United Nations Climate Change negotiations resumed this week, with an unprecedented global virtual negotiation. The sessions will not produce immediate legal decisions, but will advance the substantive work toward legal decisions to be taken this fall, ahead of the COP26 negotiations in Glasgow. Ideally, there will be consensus around draft legal decisions covering time-sensitive and also politically thorny issues, and an immediate pre-COP session can formalize these decisions.
Key sticking points included transparency, finance, public participation, and the urgency of early action.
Some nations object to being closely monitored and have sought to block observers from the process.
Advancing on the unfinished rules for international transfer of mitigation outcomes (effectively the trading of climate action credit) requires deep, detailed, transparent accounting, with common standards and safeguards against “double counting”.
Finance discussions may be diverging more formally into discussions of direct assistance and “catalyzed” finance, driven by policy and by private-sector response to incentives.
Food systems and regenerative agriculture are making their way more intimately into the UNFCCC process, with potential to provide for significant upgrading of national climate action plans (NDCs). Meanwhile, there is a need for better understanding of how data systems can interact with poor smallholder farming communities, and communities in climate-related transition, to ensure clarity about verified emissions reductions, measurable climate benefits, and inclusive sustainable development.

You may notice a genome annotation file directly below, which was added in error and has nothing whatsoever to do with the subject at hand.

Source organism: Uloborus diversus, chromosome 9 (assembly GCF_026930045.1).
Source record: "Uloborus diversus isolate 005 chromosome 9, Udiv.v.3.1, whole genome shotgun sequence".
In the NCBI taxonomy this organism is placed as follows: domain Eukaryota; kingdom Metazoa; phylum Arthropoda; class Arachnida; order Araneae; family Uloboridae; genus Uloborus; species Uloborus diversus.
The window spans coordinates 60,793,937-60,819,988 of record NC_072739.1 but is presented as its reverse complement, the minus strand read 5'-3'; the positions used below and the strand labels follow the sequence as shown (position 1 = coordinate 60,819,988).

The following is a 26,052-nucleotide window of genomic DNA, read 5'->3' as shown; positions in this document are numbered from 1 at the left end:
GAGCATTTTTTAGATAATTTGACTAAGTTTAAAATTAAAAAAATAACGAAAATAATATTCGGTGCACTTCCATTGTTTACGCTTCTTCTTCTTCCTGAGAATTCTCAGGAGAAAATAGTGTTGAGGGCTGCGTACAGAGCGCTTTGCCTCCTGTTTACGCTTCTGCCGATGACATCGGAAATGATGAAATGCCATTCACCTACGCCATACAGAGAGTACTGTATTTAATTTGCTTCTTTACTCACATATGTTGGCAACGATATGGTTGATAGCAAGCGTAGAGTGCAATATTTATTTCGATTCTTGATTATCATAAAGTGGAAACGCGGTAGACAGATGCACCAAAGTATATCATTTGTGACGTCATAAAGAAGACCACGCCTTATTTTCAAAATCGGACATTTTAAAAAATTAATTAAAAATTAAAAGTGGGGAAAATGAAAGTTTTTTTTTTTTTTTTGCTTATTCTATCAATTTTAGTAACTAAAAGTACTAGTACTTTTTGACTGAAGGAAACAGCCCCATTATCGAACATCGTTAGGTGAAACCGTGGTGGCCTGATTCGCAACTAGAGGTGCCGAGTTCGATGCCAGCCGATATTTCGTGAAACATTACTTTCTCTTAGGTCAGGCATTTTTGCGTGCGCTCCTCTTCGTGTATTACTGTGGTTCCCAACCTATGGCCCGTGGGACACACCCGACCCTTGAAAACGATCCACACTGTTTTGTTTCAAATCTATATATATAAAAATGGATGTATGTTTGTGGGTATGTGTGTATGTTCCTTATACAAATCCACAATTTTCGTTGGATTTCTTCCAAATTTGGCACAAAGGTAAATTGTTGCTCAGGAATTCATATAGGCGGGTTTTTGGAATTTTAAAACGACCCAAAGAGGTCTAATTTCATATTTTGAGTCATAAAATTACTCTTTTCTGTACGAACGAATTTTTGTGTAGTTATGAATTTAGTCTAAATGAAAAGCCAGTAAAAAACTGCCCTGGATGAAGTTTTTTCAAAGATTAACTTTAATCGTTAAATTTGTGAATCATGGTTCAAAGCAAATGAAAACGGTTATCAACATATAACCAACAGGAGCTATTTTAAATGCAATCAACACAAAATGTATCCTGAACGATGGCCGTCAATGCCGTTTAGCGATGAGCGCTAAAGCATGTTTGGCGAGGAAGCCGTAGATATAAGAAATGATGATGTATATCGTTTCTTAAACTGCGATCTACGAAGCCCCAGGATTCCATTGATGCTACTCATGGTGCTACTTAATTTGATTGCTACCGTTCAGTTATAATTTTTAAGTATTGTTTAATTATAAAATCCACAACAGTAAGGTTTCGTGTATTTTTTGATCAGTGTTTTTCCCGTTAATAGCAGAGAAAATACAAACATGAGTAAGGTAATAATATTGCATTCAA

Stakeholders as Powerholders
On World Environment Day, and with all of the above-mentioned work in front of us, Citizens’ Climate International wishes to remind decision-makers that stakeholders are powerholders—everyday actors with practical capacity to anchor, mobilize, expand, and improve Nature-positive policies, innovations, and industries. The insight, rights, and capabilities of all stakeholders can be determinants of our broader success in securing a livable future.
As the International Energy Agency recently reported, “There is no need for investment in new fossil fuel supply,”, because the better, safer, more prosperous economic future does not include combustible fuels. The nations that honor the right to climate protection, invite all voices into an inclusive process of decisive transition, and demonstrate their financial systems can produce measurable benefits to climate, Nature, and health, will be the shapers of the 21st century global economy.
We are committed to ensuring citizens and communities, non-Party stakeholders in intergovernmental negotiations, and especially vulnerable groups, have structured, always active ways to engage and to shape their world. We invite partners in the UNFCCC process, climate advocacy, ECOS community, and wider landscape of leaders and decision-makers, to join us in this cause.
Learn more about the work reported here from Citizens’ Climate International.